Nicholas Thompson notes that Apple has become the biggest company in the world while maintaining a fairly lean R&D budget, so naturally he wants them to turn around and dedicate a hefty share of their remaining stockpile to creating a new version of Bell Labs.
Rather than say whether I agree with this or not, it's worth just saying why it's not going to happen. After paying a dividend and executing a $10 billion share buyback scheme, Apple will still have a ton of cash on hand. But that cash will largely be in nominally "foreign" accounts and can't be "brought home" without paying a hefty tax bill. This isn't just a matter of selling stuff abroad. If Apple Germany pays German corporate income tax on its German operations, those payments can be deducted during the repatriation business. But like other large multinational companies, Apple engages in extensive financial engineering to try to make sure that as many of its profits as possible are "located" in tax haven jurisdictions like Ireland. Apple rationally believes that at some point in the future the US Congress will either enact a corporate income tax cut, or else declare a "repatriation holiday" and they'll be able to fully complete the money-laundering process that lets them accrue profits while paying little tax on those profits. Taking the money home to establish Apple Labs isn't an option for the same reason that taking the money home to pay a higher dividend isn't an option—they're sitting on the money for tax avoidance purposes, and will keep sitting on it until either US tax law changes or else until the Congress sends some kind of credible signal that the tax will never change.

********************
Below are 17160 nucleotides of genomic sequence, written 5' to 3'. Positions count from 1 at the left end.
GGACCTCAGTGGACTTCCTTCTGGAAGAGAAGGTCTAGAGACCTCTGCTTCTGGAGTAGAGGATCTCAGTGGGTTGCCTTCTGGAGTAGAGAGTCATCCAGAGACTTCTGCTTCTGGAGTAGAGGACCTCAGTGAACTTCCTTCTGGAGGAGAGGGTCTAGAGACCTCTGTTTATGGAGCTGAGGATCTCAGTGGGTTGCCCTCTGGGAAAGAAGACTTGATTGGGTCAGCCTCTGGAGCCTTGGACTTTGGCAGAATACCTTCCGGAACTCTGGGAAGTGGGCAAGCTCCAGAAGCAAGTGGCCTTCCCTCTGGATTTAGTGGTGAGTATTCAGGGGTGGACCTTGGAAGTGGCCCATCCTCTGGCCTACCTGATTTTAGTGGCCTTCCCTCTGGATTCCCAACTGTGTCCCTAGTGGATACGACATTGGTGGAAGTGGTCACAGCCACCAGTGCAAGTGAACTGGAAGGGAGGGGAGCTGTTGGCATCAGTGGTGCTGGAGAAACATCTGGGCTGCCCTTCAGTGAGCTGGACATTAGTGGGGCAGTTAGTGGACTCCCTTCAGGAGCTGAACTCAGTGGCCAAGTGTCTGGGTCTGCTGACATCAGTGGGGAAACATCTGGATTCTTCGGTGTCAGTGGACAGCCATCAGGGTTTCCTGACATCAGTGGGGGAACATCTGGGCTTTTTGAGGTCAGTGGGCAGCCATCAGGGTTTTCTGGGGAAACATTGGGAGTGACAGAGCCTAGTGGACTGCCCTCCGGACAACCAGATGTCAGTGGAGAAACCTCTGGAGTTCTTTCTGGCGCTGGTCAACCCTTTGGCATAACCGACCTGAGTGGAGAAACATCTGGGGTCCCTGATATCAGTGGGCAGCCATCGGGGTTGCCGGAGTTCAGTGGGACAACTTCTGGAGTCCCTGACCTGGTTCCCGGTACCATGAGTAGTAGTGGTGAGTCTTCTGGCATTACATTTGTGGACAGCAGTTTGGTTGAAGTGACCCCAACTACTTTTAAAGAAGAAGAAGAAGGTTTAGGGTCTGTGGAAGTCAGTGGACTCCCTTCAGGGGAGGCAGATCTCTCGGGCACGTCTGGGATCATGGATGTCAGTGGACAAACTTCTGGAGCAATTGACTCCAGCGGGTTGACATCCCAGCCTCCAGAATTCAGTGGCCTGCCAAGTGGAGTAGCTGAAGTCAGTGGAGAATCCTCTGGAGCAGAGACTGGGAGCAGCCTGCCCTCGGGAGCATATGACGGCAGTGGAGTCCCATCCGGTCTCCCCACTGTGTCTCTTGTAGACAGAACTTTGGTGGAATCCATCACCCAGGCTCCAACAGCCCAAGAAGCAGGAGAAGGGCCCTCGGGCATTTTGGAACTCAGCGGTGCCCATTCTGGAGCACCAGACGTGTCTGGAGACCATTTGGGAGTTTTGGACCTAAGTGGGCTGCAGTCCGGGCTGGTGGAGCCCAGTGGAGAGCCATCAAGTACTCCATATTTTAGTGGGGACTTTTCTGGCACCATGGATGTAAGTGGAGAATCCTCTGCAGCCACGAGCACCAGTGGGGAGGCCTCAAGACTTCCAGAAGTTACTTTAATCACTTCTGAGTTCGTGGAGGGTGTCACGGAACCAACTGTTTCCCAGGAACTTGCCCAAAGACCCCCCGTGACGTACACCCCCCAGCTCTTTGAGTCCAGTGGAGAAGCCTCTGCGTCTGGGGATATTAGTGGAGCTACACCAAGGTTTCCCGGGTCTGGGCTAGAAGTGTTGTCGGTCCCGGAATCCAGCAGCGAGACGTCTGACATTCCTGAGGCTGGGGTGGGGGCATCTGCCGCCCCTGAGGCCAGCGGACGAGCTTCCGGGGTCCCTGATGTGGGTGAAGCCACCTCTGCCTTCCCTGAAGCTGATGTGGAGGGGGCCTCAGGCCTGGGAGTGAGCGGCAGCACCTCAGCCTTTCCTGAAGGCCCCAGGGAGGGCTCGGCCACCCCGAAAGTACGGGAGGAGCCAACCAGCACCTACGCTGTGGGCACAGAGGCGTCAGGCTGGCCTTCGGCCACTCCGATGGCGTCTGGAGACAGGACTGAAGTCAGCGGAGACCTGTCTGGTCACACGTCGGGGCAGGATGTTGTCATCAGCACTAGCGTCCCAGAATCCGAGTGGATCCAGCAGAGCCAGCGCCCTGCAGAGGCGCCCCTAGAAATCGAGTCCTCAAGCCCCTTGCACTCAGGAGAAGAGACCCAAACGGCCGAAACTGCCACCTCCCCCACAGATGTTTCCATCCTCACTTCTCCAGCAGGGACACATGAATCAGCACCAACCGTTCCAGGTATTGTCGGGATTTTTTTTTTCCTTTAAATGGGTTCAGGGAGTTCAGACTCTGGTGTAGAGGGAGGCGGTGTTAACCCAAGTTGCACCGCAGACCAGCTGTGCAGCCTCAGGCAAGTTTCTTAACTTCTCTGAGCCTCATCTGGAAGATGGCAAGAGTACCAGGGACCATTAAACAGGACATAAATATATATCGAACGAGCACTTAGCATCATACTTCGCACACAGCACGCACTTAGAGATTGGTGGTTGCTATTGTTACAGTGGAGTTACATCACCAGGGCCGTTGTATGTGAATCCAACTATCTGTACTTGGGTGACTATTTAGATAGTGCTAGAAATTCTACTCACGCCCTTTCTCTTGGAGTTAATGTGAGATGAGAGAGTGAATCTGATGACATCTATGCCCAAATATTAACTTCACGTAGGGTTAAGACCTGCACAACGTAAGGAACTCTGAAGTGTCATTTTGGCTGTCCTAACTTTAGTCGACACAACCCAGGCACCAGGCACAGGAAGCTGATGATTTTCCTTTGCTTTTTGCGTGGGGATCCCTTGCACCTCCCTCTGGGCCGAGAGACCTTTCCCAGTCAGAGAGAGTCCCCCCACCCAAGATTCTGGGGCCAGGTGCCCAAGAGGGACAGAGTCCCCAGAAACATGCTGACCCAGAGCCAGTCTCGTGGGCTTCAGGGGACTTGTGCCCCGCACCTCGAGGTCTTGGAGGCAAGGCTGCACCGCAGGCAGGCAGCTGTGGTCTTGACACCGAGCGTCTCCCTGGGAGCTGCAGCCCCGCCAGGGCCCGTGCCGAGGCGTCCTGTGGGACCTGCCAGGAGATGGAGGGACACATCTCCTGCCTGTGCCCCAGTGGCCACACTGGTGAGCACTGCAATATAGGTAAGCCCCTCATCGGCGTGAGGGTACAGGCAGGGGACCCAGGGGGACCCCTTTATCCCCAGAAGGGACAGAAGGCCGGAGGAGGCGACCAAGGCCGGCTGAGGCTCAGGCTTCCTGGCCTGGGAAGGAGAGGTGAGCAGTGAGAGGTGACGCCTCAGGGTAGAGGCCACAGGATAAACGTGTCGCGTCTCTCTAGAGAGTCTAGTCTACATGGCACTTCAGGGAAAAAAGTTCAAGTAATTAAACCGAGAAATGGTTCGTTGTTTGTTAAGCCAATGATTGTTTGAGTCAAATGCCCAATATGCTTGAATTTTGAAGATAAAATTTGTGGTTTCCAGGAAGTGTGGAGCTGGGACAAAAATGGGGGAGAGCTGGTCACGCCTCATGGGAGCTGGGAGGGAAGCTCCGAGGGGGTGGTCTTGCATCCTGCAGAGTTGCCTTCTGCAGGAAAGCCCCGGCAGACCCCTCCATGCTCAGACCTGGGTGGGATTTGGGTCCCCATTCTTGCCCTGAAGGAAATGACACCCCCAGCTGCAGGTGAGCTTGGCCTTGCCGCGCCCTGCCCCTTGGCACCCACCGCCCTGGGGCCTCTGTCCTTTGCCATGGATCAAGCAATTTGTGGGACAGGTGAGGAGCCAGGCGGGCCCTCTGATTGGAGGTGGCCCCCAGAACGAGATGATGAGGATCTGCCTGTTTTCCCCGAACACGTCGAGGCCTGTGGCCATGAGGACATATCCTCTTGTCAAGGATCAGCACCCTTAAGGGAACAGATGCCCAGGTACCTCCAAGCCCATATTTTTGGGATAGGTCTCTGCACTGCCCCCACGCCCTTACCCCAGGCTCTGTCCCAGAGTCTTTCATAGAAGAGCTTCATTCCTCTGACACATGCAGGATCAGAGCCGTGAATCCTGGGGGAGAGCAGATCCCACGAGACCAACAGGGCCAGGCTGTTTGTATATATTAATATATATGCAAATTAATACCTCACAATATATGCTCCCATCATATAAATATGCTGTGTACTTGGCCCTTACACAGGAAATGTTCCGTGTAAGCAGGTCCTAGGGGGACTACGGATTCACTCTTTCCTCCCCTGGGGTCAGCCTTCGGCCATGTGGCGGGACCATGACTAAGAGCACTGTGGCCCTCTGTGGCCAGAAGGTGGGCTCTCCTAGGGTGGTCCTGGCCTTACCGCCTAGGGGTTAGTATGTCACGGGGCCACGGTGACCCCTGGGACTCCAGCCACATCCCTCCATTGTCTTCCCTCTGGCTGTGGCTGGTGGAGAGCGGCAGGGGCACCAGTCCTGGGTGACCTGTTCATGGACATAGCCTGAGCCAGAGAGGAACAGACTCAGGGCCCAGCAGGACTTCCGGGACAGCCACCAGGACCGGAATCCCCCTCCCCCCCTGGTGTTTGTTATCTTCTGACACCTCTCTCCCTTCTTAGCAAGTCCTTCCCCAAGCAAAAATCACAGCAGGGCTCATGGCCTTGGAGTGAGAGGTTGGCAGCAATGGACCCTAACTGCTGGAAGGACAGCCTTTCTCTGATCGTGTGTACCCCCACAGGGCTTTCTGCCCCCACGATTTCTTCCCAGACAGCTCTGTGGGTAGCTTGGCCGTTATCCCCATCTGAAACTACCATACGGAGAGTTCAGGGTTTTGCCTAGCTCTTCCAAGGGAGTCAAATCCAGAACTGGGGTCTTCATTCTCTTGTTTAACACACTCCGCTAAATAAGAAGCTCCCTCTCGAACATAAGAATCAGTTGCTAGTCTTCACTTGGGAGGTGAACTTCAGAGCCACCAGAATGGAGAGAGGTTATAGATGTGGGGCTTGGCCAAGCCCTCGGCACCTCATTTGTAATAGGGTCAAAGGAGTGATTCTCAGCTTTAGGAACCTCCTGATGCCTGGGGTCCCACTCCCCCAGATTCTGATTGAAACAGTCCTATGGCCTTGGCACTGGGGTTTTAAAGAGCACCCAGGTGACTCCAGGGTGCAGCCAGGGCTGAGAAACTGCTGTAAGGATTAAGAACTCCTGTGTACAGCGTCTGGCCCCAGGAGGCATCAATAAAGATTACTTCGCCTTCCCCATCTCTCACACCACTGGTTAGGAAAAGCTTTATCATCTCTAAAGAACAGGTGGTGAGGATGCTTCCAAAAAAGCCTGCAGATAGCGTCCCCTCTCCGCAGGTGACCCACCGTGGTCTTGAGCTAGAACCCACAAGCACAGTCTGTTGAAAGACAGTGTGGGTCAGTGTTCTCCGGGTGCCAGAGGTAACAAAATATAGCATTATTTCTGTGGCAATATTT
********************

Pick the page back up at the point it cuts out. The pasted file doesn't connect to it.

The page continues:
Something else to note is that in Bell Labs' postwar heyday the marginal income tax rate was extremely high. If you're a corporate executive and you know that 90% of any additional income that you pay yourself is going to go to the federal government, suddenly using the corporate account to buy yourself fun new toys instead looks like an appealing alternative. And what could be more fun than a giant wacky research lab!
Last of all the companies in the world, Apple is about the last one I would expect to do something like this. People like to mythologize their own success stories, and one of the ways that Apple stands out is by making a remarkably small number of products for such a successful company. Naturally the people who run the company are going to believe they're successful precisely because they're so focused and a wild open-ended research facility is the exact opposite of focused.